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UNESCO HIV and Health Education Clearinghouse

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  1. Early marriage and sexual and reproductive health vulnerabilities of young women: a synthesis of recent evidence from developing countries

    Purpose of review: To review current evidence on the links between early marriage and health-related outcomes for young women and their children. Recent findings: Every third young woman in the developing countries excluding China continues to marry as a child, that is before age 18. Recent studies reiterate the adverse health consequences of early marriage among young women and their children even after a host of confounding factors are controlled. …

  2. Teenage marriage, fertility, and well-being: panel evidence from India

    This paper uses a unique dataset from Andhra Pradesh, tracking a cohort of children who were born in 1994–95 from the ages of 8 to 19 years, to ask three key questions about teenage marriage and fertility in India. First, what predicts getting married during the teen years? Second, what predicts having given birth by 19? …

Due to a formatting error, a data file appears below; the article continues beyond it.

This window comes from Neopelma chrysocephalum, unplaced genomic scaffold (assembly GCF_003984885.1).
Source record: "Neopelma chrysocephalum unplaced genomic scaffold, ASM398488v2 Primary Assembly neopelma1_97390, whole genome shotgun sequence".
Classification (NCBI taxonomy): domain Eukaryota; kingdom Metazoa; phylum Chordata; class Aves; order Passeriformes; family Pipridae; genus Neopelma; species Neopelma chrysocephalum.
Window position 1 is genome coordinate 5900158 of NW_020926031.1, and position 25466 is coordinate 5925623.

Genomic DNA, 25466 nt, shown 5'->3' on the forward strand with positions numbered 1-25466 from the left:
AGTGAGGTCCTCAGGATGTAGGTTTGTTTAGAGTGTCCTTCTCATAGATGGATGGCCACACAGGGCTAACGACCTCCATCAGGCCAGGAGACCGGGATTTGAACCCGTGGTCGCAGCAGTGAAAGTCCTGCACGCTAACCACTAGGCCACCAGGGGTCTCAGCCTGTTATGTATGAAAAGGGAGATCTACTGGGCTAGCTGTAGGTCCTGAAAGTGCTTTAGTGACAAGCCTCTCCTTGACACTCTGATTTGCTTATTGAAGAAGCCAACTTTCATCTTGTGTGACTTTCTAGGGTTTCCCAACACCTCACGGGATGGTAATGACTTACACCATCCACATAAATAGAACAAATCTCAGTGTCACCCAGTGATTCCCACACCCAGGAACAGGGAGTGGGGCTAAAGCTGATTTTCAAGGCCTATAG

3. Factors shaping trajectories to child and early marriage: evidence from Young Lives in India

    The 2011 Census in India reported that nearly 17 million children between the ages of 10 and 19 –6% of the age group – are married, with girls constituting the majority (76 per cent), although there has been a significant relative reduction in the marriage of girls under 14. The aim of this paper is to better understand the individual, household and community factors that explain the different pathways to marriage among Young Lives children, drawing upon both descriptive statistics from the household survey as well as in-depth qualitative research with the study children.

  4. How reliable are reports of early adolescent reproductive and sexual health events in demographic and health surveys?

    CONTEXT: Age at sexual debut, age at first marriage or first union and age at first birth are among the most widely used indicators of health and well-being for female adolescents. However, the accuracy of estimates for these indicators, particularly for younger adolescents, is poorly understood. METHODS: For each of nine countries in Africa and Latin America, Demographic and Health Survey (DHS) data from two surveys conducted five years apart were used to examine women’s reports of age at sexual debut, marriage or first union, and first birth. …

  5. Adolescent women’s need for and use of sexual and reproductive health services in developing countries